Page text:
1 cup blueberries
1 cup green tea
1 tablespoon almond butter with celery sticks
Salmon salad with romaine or kale with jicama and pecans
1 cup steamed broccoli ﬂorets
1 cup green tea
Black lentils, brown rice, and salsa mixed together and
served in a lettuce wrap
Black Bean Soup
Roasted cauliﬂower with red pepper ﬂakes
Green salad (spinach, kale, chard, arugula, or other dark greens)
Here are 3 of the more than 100 delicious and cortisol balancing recipes from The Adaptation Diet
1 tablespoon olive oil
1 onion, chopped
½ cup thin-sliced celery
¼ cup green bell pepper, chopped
1 garlic clove, minced
2 tablespoons fresh parsley or 2 teaspoons dried parsley
1 bay leaf
¼ teaspoon rosemary, chopped
1 28-ounce can tomatoes with liquid
1 pound ﬁsh ﬁllets
2 cups cooked brown rice
Heat oil in a large saucepan and lightly sauté the onion, celery, pepper, and garlic until soft. Add parsley, bay leaf, rosemary, and tomatoes. Simmer, uncovered, about 20 minutes. Add ﬁsh ﬁllets in small pieces and simmer until cooked through, about 5–10 minutes more. Remove bay leaf. Serve over brown rice.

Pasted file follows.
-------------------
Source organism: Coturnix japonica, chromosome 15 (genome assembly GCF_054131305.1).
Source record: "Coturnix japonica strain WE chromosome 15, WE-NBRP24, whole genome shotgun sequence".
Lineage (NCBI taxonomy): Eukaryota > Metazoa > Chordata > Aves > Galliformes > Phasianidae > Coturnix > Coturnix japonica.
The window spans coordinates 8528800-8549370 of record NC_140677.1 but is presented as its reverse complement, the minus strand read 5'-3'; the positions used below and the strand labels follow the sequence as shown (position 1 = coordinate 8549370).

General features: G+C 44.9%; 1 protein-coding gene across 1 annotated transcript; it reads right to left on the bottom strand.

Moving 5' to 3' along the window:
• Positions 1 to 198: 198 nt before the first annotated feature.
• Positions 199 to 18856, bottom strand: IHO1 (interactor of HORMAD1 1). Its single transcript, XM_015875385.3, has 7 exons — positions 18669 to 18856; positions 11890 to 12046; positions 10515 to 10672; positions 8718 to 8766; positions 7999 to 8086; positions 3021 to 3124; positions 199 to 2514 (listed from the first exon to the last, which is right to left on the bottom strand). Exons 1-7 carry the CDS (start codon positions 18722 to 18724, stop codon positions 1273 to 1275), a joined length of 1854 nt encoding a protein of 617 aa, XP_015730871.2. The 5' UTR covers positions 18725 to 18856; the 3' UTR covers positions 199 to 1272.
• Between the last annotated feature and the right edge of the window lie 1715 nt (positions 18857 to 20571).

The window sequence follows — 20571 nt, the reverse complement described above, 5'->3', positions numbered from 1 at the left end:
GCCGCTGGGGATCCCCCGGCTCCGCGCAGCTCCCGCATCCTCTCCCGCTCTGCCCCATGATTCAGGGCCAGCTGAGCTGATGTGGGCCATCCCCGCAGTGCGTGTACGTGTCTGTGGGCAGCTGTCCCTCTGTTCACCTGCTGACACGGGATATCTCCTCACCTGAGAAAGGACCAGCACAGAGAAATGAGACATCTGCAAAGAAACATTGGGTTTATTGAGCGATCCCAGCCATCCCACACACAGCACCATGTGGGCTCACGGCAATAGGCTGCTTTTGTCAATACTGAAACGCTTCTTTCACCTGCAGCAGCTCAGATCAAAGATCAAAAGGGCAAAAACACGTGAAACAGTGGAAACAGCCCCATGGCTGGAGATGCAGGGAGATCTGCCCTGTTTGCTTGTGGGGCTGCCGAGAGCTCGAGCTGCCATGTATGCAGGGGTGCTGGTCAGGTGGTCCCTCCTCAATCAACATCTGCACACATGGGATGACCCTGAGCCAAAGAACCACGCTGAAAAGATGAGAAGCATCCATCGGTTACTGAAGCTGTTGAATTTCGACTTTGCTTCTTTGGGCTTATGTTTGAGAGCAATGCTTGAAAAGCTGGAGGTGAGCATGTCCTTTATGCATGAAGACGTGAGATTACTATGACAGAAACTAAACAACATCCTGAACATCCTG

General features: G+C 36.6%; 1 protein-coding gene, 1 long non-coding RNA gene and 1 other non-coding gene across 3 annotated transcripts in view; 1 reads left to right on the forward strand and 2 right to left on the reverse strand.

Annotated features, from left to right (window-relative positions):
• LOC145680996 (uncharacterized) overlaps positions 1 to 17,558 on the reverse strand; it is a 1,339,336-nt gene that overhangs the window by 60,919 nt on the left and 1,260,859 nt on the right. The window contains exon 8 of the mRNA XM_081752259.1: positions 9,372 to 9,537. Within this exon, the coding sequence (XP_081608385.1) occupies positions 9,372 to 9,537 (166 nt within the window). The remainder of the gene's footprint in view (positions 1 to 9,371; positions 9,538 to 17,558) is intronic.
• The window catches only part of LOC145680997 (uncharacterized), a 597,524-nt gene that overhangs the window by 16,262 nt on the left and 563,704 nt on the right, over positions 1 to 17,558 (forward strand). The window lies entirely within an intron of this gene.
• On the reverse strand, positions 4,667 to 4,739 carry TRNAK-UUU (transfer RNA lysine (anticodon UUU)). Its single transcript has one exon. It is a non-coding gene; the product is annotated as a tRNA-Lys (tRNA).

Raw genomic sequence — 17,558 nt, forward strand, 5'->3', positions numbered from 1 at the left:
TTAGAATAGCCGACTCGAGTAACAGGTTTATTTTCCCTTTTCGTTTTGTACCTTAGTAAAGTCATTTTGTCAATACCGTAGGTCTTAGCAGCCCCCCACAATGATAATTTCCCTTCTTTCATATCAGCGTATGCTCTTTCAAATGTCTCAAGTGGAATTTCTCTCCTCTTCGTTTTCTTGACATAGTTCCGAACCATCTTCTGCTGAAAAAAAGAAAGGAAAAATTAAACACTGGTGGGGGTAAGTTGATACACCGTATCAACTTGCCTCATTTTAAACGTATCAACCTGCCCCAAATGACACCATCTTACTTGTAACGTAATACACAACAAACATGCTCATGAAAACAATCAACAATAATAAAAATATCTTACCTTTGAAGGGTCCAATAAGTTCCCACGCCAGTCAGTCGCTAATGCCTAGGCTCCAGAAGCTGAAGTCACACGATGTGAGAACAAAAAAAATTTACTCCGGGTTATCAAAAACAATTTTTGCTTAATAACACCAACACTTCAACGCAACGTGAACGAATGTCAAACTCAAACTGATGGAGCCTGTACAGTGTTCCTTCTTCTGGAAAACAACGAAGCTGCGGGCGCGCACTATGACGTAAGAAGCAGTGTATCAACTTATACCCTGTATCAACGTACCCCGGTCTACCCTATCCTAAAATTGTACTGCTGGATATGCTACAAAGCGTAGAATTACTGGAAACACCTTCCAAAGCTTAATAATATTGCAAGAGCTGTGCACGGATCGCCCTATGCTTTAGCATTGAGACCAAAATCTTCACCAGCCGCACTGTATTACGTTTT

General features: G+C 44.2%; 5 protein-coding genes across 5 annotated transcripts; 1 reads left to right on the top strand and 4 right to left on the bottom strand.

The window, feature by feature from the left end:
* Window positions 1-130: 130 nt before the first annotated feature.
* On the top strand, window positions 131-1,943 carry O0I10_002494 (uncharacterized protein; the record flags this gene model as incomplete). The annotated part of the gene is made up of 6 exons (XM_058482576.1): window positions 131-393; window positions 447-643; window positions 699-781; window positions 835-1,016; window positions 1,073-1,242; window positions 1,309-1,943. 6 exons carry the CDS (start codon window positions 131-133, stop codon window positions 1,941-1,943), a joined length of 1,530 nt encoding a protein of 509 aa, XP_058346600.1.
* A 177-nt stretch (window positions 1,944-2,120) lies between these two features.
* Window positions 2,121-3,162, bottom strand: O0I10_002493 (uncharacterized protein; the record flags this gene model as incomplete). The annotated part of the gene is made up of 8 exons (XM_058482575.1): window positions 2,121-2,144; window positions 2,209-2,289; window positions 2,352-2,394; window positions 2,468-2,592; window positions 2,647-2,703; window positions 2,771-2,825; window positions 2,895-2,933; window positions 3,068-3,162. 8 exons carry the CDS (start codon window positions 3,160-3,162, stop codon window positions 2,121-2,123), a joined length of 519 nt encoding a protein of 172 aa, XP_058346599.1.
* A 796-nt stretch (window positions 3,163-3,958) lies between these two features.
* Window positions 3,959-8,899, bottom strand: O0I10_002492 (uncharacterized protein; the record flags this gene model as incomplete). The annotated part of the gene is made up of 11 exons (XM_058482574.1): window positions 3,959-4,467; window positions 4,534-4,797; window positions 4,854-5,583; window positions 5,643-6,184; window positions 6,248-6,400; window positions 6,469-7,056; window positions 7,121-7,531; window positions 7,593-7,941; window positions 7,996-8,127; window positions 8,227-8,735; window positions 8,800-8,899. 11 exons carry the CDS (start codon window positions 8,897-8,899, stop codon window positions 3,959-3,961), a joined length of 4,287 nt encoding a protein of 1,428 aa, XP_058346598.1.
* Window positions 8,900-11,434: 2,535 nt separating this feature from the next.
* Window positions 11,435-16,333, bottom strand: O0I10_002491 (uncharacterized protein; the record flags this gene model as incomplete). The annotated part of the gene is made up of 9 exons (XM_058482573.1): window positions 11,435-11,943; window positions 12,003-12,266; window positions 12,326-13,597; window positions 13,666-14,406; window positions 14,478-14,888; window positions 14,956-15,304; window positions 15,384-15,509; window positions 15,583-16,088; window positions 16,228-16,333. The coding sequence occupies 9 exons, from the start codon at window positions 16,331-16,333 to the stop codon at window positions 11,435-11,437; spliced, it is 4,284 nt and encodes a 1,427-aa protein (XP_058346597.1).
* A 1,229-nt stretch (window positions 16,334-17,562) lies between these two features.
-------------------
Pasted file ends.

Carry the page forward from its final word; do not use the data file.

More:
Ratatouille à la Casablancaise (serves 8)
1 large eggplant (1¼–1½ pounds), peeled and cut into ¼-inch cubes
1½ teaspoons salt, divided
3 tablespoons plus 1 teaspoon extra-virgin olive oil, divided
1 medium yellow summer squash, peeled and cut into ¼-inch cubes
1 red bell pepper, diced
3 medium tomatoes, peeled, seeded, and diced, or 1 cup drained canned diced tomatoes
2 cloves garlic, minced
1¼ teaspoons ground cinnamon
1 teaspoon sugar